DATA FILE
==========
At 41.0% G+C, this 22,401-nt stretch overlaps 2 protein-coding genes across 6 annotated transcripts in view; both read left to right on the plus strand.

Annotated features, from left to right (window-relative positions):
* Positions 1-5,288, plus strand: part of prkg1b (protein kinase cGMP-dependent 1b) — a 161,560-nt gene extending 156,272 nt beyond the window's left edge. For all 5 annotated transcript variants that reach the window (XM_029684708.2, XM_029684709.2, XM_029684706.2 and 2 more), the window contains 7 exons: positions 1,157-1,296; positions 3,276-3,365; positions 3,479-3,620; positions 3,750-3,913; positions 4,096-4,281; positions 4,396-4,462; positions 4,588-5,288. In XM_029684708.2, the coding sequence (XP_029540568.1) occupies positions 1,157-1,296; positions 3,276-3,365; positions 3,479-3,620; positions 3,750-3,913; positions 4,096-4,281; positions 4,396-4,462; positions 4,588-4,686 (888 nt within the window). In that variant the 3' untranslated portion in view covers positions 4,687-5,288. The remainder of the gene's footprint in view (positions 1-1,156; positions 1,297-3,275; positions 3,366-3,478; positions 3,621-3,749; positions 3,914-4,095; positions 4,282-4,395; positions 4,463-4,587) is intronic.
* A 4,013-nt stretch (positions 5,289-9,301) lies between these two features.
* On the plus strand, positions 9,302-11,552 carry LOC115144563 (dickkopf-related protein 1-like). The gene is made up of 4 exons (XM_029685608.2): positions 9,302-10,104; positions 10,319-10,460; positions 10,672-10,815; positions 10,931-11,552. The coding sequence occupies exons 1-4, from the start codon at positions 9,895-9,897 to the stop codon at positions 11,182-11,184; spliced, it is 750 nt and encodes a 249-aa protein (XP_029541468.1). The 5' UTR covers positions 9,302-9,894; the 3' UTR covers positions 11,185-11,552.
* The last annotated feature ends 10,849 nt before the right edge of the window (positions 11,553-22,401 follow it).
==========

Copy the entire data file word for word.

At 41.0% G+C, this 22,401-nt stretch overlaps 2 protein-coding genes across 6 annotated transcripts in view; both read left to right on the plus strand.

Annotated features, from left to right (window-relative positions):
* Positions 1-5,288, plus strand: part of prkg1b (protein kinase cGMP-dependent 1b) — a 161,560-nt gene extending 156,272 nt beyond the window's left edge. For all 5 annotated transcript variants that reach the window (XM_029684708.2, XM_029684709.2, XM_029684706.2 and 2 more), the window contains 7 exons: positions 1,157-1,296; positions 3,276-3,365; positions 3,479-3,620; positions 3,750-3,913; positions 4,096-4,281; positions 4,396-4,462; positions 4,588-5,288. In XM_029684708.2, the coding sequence (XP_029540568.1) occupies positions 1,157-1,296; positions 3,276-3,365; positions 3,479-3,620; positions 3,750-3,913; positions 4,096-4,281; positions 4,396-4,462; positions 4,588-4,686 (888 nt within the window). In that variant the 3' untranslated portion in view covers positions 4,687-5,288. The remainder of the gene's footprint in view (positions 1-1,156; positions 1,297-3,275; positions 3,366-3,478; positions 3,621-3,749; positions 3,914-4,095; positions 4,282-4,395; positions 4,463-4,587) is intronic.
* A 4,013-nt stretch (positions 5,289-9,301) lies between these two features.
* On the plus strand, positions 9,302-11,552 carry LOC115144563 (dickkopf-related protein 1-like). The gene is made up of 4 exons (XM_029685608.2): positions 9,302-10,104; positions 10,319-10,460; positions 10,672-10,815; positions 10,931-11,552. The coding sequence occupies exons 1-4, from the start codon at positions 9,895-9,897 to the stop codon at positions 11,182-11,184; spliced, it is 750 nt and encodes a 249-aa protein (XP_029541468.1). The 5' UTR covers positions 9,302-9,894; the 3' UTR covers positions 11,185-11,552.
* The last annotated feature ends 10,849 nt before the right edge of the window (positions 11,553-22,401 follow it).